Excel Data Tables – The Second Thing You Need to Know

If you have been just introduced to Excel, the first things you should learn are the basics. These include formulas like SUM(), how to format cells, and other basic ways to format results. The second thing that you need to know is data tables.

So why are Excel data tables so important? Many spreadsheets don’t use data tables and run just fine. The answer is that using data tables changes the way that many formulas work with data in Excel.

Gaining an understanding of data tables is important for eventually understanding:

  • SUMIFS (and other similar formulas)
  • Pivot tables.
  • DAX / Power Pivot

The Data You Need for a Data Table

The first thing that you will need before creating a data table is the sort of data that belongs in a data table. This data is referred to as tidy data; meaning that data reflects a single observation and has a descriptive column name. (There are other elements – but these are the basics!)

Data that can be used for a data table in Excel.
This sort of data should go into an Excel data table.

Cells that are being used as inputs for other areas, like the example below, should not be used as a data table.

Dashboard input fields in Excel.

Creating Excel Data Tables

To create the data table, select Table under the Insert menu.

The Insert / Table option in Excel.
Setting up the the range to convert to an Excel data table.

When asked where the data is for the table, select all the data from the range containing values for the table.

Generally, this will just be a continuous set of data, though it’s OK if there are some cells that are empty. There are other tools available to make sure that the data is correct!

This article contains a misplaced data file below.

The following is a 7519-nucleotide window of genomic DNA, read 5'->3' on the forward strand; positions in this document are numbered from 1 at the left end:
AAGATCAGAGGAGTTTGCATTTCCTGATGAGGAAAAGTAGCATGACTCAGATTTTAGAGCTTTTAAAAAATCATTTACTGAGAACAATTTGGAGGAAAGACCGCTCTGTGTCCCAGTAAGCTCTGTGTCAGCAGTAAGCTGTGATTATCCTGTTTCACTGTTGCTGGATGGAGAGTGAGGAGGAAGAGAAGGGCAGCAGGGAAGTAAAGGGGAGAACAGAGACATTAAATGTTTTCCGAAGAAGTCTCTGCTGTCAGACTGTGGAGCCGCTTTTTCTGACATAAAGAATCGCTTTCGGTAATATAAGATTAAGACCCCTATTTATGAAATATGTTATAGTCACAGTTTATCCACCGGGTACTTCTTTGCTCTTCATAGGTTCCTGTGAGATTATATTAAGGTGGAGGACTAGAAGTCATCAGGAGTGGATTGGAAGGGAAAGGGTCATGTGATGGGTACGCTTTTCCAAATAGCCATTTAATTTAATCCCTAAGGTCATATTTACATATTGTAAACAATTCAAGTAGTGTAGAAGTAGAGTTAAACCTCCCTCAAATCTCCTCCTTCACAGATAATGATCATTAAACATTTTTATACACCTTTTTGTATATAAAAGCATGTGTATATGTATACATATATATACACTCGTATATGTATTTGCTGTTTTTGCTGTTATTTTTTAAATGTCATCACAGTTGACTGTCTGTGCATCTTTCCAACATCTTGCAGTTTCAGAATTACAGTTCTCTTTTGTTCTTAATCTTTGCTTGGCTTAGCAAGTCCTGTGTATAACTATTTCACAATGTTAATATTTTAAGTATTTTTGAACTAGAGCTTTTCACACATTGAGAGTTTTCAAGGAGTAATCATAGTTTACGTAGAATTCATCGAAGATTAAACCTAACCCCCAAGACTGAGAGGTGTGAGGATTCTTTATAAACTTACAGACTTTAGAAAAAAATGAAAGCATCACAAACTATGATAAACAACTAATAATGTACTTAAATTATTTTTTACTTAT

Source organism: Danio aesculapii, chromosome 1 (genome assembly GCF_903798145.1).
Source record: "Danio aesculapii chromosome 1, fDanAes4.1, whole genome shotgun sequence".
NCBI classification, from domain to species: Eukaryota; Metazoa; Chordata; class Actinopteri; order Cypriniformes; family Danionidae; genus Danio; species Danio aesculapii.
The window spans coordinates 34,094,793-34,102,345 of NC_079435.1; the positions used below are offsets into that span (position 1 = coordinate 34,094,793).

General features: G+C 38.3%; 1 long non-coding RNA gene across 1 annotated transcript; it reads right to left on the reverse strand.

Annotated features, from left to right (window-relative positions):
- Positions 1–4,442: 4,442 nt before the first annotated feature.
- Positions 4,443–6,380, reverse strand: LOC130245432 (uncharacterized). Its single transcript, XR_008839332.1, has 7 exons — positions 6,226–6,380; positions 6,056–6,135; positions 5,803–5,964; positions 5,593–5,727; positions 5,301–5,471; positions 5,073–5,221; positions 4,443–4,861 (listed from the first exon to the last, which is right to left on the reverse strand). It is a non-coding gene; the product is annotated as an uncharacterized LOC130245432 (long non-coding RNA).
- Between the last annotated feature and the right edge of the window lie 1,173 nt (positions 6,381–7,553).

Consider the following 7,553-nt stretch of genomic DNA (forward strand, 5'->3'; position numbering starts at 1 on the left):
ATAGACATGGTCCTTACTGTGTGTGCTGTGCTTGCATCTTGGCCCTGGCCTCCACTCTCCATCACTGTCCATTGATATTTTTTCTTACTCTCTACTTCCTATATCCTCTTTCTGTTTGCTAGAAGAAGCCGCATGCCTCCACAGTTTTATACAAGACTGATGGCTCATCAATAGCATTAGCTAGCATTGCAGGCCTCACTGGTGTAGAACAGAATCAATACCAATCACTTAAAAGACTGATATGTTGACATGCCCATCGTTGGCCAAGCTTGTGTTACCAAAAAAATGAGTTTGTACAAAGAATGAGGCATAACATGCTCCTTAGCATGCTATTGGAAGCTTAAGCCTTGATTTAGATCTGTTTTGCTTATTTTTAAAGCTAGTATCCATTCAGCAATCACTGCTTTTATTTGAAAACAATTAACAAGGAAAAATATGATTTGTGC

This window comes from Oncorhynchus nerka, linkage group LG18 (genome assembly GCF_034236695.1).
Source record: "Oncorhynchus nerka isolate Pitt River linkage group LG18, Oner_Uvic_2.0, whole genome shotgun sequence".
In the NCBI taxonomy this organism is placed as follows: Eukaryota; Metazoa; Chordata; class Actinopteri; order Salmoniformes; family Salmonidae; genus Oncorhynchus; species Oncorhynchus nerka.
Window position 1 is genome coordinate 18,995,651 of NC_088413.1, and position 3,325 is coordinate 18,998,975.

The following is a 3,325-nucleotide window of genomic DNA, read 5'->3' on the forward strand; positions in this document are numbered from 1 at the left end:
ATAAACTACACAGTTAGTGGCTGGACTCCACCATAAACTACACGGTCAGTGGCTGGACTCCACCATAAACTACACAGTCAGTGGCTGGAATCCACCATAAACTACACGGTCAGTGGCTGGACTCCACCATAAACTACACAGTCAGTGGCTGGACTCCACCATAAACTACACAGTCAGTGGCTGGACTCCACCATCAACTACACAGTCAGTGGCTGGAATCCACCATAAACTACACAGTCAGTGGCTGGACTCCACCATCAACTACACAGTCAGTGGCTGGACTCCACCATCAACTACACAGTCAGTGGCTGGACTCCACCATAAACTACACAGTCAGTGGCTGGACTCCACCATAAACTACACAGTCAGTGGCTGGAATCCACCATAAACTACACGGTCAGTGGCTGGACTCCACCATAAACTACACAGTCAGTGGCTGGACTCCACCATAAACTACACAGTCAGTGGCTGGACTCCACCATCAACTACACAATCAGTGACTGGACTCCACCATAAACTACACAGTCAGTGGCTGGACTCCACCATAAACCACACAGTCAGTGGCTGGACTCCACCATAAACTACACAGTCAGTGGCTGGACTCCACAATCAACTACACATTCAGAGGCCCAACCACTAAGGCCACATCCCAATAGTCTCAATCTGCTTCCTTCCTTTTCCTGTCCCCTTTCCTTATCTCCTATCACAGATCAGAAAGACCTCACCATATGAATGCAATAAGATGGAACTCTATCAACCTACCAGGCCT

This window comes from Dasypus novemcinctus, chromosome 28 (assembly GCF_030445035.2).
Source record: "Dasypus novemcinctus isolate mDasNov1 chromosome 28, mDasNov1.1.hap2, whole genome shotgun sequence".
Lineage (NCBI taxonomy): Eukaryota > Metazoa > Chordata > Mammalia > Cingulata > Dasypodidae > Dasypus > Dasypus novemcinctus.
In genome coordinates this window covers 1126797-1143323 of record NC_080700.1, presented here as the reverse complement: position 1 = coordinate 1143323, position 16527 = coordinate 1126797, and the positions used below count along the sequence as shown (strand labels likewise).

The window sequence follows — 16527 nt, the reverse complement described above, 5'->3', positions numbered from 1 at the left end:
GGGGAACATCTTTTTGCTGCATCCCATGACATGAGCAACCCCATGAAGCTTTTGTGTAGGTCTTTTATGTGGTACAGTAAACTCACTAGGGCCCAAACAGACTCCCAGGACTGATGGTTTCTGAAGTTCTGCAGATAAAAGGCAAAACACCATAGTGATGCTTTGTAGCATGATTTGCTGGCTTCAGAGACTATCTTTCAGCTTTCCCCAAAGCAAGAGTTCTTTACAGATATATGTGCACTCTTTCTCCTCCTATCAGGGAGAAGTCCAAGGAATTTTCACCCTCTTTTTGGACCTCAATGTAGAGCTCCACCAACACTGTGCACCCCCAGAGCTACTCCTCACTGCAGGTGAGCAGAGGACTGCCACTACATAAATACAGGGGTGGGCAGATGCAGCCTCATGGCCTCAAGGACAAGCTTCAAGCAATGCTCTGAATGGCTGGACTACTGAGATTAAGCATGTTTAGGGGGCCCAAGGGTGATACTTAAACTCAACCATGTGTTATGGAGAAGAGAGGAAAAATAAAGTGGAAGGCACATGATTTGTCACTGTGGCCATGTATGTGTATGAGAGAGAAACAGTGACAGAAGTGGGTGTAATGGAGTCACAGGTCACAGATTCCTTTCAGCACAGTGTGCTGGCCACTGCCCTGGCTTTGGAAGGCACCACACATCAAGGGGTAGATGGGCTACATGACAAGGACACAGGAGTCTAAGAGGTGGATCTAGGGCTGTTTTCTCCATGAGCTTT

Finally, check the box that the table has headers. This is important in making sure that the names can be used by formulas!

Once you click OK, the table will be complete! You’ll know that the data has been converted to a table when:

  • There are drop down filters available in all the columns.
  • The data appears differently; the colours are different each row (this is called Banded Rows.
An Excel data table.

Using Excel Data Tables in a Formula

Now that we have a data table, we will contrast using the data table vs. using a normal range for the COUNTIF() formula.

This formula counts the number of times a selected criteria is met within a data set.

Using COUNTIF() without a data table

When using the COUNTIF() formula, you need to specify a range – in this case, the range is F2 through F13. Next, specify the criteria, and you will get the number of wins in the data set – in this case, 4.

There is nothing wrong with using a range; however, there is no description of what the data in F2 through F13 represents.

There is also no control over the formula; if someone were to add the game which occurred on April 10, the formula would not pick up that value. The formula could be modified to include more rows but could be at risk of using data not intended for the initial formula.

The best way to ensure that only the required data is included in your formula is to use a data table.

Using COUNTIF() with a data table

The first major difference with using a data table, is that as you enter the formula, it offers to select the table for you. Since the table that we created was the first table on the worksheet, it defaults to Table1.

After selecting the table, you can enter a left bracket [ in order to bring up the list of fields within the table. Instead of having to select the range containing the cells, you can select based on the name of the column!

The rest of the formula can be entered the same way as when a table was not used – but using the table makes it much easier to work with the formula!


Being able to use formulas with readable column names is one of the ways that using Excel data tables is easier than just using ranges.

Tables are for more than just making formulas easier to read! There are some ways that Excel interacts with data that require a data table including:

  • Data automation using Power Automate.
  • Modifying information using Power Apps.
  • Analyzing information using Power Query or Power BI.

These functions will be explained in later posts; until then, enjoy data tables!

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